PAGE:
12/25/2013—For Christmas, the New York Times columnist Ross Douthat has written a remarkably apt op-ed, which appeared in the NY Times on Sunday, and today in the Pittsburgh Post-Gazette. In Ideas from a Manger, Douthat imagines the manger scene as a complete worldview. The manger encapsulates both the vertical relationship of God and man and the horizontal sense that the transcendent could be represented in the lowly manger and baby. This latter sense was revolutionary in world history and represents the key Christian message—Christ emptied himself and became a servant: kenosis.
This sense of the meaning of the manger is widespread today but actually encompasses three distinct modes of understanding. In the biblical world picture, the story is still of God revealing himself in these particular people at one particular time.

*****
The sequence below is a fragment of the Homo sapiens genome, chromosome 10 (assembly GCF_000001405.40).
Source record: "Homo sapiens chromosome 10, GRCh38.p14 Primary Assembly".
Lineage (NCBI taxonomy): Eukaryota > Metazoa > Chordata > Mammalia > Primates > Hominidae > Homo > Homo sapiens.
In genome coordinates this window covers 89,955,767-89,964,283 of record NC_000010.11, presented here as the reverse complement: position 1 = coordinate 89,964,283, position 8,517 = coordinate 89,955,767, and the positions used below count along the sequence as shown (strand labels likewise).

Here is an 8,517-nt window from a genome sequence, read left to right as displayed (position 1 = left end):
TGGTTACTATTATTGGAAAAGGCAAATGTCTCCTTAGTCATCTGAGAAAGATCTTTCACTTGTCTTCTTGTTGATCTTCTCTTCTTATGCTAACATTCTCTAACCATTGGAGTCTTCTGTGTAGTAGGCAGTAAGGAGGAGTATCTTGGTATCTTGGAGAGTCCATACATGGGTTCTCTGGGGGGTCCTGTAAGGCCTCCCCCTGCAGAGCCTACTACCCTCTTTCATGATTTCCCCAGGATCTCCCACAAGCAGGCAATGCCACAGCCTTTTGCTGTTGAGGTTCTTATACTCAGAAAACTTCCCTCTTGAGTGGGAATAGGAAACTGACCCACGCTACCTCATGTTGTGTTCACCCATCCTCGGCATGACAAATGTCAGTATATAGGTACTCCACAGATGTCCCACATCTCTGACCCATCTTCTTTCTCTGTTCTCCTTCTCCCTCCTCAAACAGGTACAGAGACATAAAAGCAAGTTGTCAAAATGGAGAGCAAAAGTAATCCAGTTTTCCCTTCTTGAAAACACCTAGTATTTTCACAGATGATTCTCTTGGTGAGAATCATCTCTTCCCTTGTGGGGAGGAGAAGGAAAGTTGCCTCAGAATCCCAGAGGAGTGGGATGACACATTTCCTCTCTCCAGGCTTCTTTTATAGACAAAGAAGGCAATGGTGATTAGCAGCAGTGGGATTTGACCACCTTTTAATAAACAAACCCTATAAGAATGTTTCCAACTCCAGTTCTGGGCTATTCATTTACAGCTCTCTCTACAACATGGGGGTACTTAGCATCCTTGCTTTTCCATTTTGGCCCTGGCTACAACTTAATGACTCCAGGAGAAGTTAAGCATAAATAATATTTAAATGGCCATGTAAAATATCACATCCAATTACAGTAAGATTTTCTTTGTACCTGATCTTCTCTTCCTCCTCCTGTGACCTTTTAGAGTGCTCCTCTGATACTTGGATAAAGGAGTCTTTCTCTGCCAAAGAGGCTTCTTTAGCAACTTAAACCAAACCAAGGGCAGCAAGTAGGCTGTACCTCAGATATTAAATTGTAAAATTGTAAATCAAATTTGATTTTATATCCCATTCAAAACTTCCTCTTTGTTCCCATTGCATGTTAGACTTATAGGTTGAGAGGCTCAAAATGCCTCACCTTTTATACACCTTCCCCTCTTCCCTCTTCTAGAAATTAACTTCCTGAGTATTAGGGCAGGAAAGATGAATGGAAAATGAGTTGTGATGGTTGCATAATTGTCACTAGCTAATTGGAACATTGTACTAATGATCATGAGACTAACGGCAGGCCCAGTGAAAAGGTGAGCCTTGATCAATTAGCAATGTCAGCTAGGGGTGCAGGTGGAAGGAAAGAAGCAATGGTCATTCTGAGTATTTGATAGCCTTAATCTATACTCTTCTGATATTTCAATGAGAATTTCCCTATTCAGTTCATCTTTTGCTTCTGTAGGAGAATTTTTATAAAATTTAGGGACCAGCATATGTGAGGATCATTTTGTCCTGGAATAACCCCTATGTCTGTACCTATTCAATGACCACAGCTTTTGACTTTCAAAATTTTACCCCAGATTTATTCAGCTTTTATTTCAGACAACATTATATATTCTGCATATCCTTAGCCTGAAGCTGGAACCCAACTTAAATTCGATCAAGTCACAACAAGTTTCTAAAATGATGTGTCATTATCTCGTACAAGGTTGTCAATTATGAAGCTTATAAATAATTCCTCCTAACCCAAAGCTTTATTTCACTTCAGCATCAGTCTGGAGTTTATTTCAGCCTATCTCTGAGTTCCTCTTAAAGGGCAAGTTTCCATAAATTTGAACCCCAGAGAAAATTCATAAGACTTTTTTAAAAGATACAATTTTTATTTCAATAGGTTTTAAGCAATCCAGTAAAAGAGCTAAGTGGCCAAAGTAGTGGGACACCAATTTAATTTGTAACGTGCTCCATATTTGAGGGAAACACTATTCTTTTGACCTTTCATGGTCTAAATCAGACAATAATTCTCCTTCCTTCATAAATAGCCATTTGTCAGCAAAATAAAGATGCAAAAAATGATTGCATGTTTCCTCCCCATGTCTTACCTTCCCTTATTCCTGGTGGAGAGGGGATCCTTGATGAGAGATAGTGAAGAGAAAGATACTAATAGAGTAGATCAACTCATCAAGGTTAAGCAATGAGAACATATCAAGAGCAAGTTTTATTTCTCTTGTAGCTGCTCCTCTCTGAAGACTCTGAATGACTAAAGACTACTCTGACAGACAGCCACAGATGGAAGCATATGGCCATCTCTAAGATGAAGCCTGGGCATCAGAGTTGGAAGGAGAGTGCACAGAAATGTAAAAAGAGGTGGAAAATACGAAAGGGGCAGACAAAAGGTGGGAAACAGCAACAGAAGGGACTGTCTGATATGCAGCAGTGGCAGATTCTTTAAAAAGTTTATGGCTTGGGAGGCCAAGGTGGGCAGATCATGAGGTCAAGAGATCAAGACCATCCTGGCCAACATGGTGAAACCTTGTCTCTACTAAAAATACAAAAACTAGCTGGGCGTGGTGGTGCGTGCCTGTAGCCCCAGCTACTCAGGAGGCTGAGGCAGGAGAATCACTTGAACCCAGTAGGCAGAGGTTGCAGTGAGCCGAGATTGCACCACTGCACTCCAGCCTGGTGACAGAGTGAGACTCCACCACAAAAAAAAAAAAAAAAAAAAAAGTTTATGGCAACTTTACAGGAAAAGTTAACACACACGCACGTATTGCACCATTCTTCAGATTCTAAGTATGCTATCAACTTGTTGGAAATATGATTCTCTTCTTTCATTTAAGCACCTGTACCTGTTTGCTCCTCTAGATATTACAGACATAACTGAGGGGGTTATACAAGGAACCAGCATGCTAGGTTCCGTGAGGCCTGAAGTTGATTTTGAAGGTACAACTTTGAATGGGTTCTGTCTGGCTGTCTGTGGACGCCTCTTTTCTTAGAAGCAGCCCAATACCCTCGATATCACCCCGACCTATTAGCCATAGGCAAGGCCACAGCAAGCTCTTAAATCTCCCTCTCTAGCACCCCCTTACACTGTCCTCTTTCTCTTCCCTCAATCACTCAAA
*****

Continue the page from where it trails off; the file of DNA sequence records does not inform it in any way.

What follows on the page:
In contrast, in the spiritual world picture, the divine is manifest everywhere, at least potentially, as symbolized in the manger story.
But in the secular world picture, the vertical dimension is lost and only the horizontal message of human solidarity remains.
Then Douthat goes on to make a startling point—though all three world pictures have their problems, the secular "suffers from a deeper intellectual incoherence than either of its rivals, because its cosmology does not harmonize at all with its moral picture." Douthat means here that the cosmology of material accident does not mesh with the strong secular commitment to human rights and equality.
I am most interested in Douthat's possible future. He predicts a change of some kind in the secular view—it will be replaced by "something new." He leaves out the something I envision—a new sense of materially based teleology. Even matter yearns for the good.